Jehovah’s Witnesses in Latvia are eager to help all those yearning for true freedom, not by pointing them to that which is symbolized by the Freedom Monument on Brīvības Street, but by directing them to God’s Kingdom. Soon those who yearn for that Kingdom and who worship Jehovah “with spirit and truth” will be set free from every form of pain and suffering. Yes, they will taste the very perfection of freedom​—“the glorious freedom of the children of God.”​—Rom. 8:21.


^ par. 53 Yurii Kaptola’s life story was published in The Watchtower, September 1, 2005.

[Blurb on page 190]

“I will never forget my baptism. It took place late at night in an ice-cold river. I was shaking all over from the cold, but I was very happy.”

[Blurb on page 203]

“I heard a voice from behind say, ‘You’ve bought poison!’”

[Box/​Maps on page 184, 185]



Latvia measures about 280 miles [450 km] from east to west and 130 miles [210 km] from north to south. Forests cover about 45 percent of the land. Animals include beavers, deer, elks, lynx, otters, seals, wild boars, and wolves. The many bird species include black storks, herons, nightingales, and woodpeckers.


Over a third of the 2.3 million inhabitants live in Riga, the capital. The main religions are Lutheran, Roman Catholic, and Russian Orthodox. Most Latvians, however, consider themselves nonreligious.


The main languages are Latvian, spoken by about 60 percent of the people, and Russian, spoken by over 30 percent. Many speak more than one language.


Nearly 60 percent of the population work in service industries, while the balance work in factories and agriculture.


Agricultural products include barley, potatoes, sugar beets, and various other vegetables and cereals. Livestock includes cattle, goats, pigs, and sheep. Poultry is also popular.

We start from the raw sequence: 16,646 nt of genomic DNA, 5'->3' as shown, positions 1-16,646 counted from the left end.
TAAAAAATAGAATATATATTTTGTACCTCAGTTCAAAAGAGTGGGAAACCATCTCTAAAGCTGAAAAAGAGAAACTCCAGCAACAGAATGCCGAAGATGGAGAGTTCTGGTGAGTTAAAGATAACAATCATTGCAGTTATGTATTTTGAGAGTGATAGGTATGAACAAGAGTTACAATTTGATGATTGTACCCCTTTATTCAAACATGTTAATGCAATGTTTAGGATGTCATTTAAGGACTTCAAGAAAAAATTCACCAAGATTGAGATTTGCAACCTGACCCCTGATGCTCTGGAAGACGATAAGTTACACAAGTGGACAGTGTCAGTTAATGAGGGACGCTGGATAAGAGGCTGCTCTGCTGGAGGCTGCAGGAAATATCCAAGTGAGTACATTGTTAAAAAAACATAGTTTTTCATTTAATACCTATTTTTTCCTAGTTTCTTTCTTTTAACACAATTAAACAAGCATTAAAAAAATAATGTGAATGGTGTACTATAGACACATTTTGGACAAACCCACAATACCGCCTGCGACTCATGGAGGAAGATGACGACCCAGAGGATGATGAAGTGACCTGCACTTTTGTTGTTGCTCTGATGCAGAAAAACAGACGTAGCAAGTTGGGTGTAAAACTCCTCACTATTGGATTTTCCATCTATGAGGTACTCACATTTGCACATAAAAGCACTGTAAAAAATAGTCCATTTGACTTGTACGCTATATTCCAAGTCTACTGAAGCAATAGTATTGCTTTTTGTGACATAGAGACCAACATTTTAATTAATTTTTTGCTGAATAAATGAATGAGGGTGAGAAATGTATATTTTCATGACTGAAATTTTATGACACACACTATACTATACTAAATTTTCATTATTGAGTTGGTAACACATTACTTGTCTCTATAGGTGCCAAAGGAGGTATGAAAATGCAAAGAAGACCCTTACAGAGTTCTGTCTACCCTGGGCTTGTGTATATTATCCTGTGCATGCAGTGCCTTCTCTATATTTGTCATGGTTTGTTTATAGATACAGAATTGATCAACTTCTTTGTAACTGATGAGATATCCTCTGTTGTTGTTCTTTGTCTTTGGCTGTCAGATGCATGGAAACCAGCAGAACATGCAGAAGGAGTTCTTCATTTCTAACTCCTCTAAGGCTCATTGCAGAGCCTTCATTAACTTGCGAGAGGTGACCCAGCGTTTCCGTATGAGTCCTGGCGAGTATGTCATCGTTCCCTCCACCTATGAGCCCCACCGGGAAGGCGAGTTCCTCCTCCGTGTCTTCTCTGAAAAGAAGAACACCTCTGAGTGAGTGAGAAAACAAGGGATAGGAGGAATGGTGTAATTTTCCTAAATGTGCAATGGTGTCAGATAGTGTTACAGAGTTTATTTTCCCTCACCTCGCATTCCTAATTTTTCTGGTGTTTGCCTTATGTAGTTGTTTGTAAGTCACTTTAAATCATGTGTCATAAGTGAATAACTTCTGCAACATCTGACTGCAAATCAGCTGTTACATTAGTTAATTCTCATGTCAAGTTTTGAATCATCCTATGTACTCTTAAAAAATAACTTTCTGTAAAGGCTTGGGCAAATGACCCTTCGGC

Humidity is high, and skies are usually cloudy. Summers are relatively cool, and winters are not extremely cold.


(For fully formatted text, see publication)

















Gulf of Riga



[Box/​Map on page 186]

The Four Regions of Latvia

Latvia is generally divided into four geographic and cultural regions, each with its own character and beauty. Bordering on the Gulf of Riga, Vidzeme, the largest region, is home to the historically rich castle towns of Sigulda and Cēsis as well as Latvia’s capital, Riga. To the east are the lowlands and the blue lakes of Latgale and the country’s second-largest city, Daugavpils. Dubbed the breadbasket of Latvia, Zemgale lies south of the Western Daugava River, which flows from Belarus through Latvia to the Gulf of Riga. The region boasts two magnificent baroque palaces designed by Italian architect Rastrelli, who also designed the Winter Palace in St. Petersburg, Russia. Dotted with farms, forests, and beaches, the fourth region, Kurzeme, takes in the Baltic Coast, the cities of Ventspils and Liepaja, and many fishing villages.